This is the second in a series to spur a serious discussion about unions, the larger labor movement, and their impact on the American workforce. Please join in. All respectful commentary welcome.
Any reporter who uses the term “union boss” is a hack. It’s a hackneyed term used by hacks who either (1) don’t know what the hell they are writing/talking about or (2) have an animus toward unions and want to conjure images of some mobbed-up, pinky-ringed, gun-toting, loud-mouthed, knuckle-dragging, brain-damaged cretin. It’s wrong, it’s stupid, and they should be called on it.
But before taking that on, let’s acknowledge that unions, being comprised of human beings, will have all the attending troubles, triumphs and tendencies that signify our species. That doesn’t mean that the idea or purpose of a union is invalid anymore than screw ups in the medical profession mean you shouldn’t go to a doctor. So, don’t expect perfection; you won’t find it anywhere.
What you will find in unions is democracy—and the benefits and controversy that brings. Democracy is messy. Not everybody gets what they want. It’s a pushme/pullyou of competing interests. In the end, it works, BUT only if the people make it work. In short, in a union the real “boss” is the membership.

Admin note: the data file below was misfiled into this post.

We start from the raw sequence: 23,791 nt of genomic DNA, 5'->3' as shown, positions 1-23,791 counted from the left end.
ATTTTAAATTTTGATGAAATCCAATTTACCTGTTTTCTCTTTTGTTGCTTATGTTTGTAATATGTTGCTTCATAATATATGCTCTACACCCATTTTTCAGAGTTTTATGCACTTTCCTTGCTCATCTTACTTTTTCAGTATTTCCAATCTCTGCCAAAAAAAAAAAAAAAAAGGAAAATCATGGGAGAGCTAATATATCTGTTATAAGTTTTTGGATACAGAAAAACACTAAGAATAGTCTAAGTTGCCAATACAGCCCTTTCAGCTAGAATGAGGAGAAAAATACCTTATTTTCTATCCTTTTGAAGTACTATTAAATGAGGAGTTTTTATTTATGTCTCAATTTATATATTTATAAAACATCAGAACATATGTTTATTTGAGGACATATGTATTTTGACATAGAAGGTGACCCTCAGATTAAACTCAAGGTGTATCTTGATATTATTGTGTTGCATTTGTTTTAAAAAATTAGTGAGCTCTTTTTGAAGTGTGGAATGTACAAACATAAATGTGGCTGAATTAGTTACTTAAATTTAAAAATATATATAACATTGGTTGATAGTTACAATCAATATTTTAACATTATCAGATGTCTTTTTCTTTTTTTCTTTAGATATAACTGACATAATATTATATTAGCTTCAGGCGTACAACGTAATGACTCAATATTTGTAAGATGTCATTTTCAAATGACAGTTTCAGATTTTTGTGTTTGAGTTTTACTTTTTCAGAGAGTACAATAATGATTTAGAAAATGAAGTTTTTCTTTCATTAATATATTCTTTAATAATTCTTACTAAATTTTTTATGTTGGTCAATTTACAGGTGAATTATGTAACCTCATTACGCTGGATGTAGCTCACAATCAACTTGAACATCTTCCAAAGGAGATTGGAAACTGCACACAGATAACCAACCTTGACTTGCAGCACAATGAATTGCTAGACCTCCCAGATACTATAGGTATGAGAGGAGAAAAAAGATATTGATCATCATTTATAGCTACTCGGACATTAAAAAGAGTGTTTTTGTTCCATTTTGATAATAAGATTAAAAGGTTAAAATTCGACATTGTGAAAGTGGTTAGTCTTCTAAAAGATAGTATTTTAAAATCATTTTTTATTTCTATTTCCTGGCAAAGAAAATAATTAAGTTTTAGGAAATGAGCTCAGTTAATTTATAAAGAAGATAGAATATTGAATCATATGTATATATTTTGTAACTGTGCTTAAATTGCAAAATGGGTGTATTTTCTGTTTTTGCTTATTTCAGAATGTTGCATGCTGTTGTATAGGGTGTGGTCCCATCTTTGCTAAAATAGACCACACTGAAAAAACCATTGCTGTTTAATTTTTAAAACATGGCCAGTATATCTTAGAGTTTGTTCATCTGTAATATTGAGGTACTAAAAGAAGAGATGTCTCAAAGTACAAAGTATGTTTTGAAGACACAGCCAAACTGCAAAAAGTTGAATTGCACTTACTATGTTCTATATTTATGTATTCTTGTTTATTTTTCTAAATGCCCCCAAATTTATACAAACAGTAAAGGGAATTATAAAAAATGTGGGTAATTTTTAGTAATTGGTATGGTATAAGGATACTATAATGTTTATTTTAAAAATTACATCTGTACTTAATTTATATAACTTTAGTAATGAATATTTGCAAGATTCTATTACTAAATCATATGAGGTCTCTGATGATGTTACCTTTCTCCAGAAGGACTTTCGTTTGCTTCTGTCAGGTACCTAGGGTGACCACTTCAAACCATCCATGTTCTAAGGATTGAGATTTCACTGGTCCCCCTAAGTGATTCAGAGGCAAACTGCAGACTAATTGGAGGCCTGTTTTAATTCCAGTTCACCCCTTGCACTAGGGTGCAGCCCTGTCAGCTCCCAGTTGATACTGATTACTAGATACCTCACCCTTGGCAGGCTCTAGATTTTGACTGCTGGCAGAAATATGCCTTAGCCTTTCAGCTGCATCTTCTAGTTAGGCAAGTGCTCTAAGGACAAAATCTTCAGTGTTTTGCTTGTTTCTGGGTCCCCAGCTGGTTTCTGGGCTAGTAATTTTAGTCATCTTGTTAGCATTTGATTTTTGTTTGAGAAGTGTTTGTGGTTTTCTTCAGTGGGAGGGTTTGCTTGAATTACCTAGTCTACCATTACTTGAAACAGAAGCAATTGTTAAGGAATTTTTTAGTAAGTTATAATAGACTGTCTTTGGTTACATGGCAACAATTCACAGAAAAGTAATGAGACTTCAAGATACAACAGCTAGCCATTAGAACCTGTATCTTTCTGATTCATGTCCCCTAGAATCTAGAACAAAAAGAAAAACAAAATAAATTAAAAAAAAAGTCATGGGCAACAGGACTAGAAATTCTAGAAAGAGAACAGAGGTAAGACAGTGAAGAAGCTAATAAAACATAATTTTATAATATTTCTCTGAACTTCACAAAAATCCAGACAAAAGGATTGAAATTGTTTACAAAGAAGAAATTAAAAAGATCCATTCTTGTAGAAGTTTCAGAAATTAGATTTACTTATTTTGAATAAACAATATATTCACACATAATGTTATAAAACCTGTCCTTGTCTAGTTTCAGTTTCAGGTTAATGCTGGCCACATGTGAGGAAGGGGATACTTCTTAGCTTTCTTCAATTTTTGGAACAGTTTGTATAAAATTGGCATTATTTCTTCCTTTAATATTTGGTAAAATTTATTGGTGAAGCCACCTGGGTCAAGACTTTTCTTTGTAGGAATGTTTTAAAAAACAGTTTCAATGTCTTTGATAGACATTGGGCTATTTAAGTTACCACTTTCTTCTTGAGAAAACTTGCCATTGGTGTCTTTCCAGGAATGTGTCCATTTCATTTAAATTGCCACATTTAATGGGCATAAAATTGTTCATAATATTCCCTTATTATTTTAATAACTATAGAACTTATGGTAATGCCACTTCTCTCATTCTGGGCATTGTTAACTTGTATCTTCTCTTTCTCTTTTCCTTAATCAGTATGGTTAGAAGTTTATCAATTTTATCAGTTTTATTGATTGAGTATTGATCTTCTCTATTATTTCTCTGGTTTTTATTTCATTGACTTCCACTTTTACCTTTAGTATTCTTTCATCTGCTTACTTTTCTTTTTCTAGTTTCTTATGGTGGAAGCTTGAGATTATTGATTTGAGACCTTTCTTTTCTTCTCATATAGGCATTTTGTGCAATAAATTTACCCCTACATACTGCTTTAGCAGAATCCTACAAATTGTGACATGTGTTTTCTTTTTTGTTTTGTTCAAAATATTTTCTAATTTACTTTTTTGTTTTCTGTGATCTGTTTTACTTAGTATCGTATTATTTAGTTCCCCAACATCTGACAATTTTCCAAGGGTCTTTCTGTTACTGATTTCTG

In 1959, union democracy and a whole lot of union responsibilities were codified in the Landrum-Griffin Act, formally known as the Labor Management Reporting and Disclosure Act (LMRDA). Among them is the right of union members to run for office, nominate other union members for office, have secret ballot elections, and protest an election they believe was not properly conducted. Elections have to be held at least every three years. Officers can be recalled from office for misconduct. Further, officers and other “duly accredited representatives” of the union have a “fiduciary responsibility,” which means they hold a position of trust and can get in a whole lot of legal trouble for abusing or breaching that trust.
So, no, a union officer is not a “boss” in any way you’ve heard that term used by reporters or talking heads. In fact the only time a union officer is a “boss” is over the staff who report to him/her.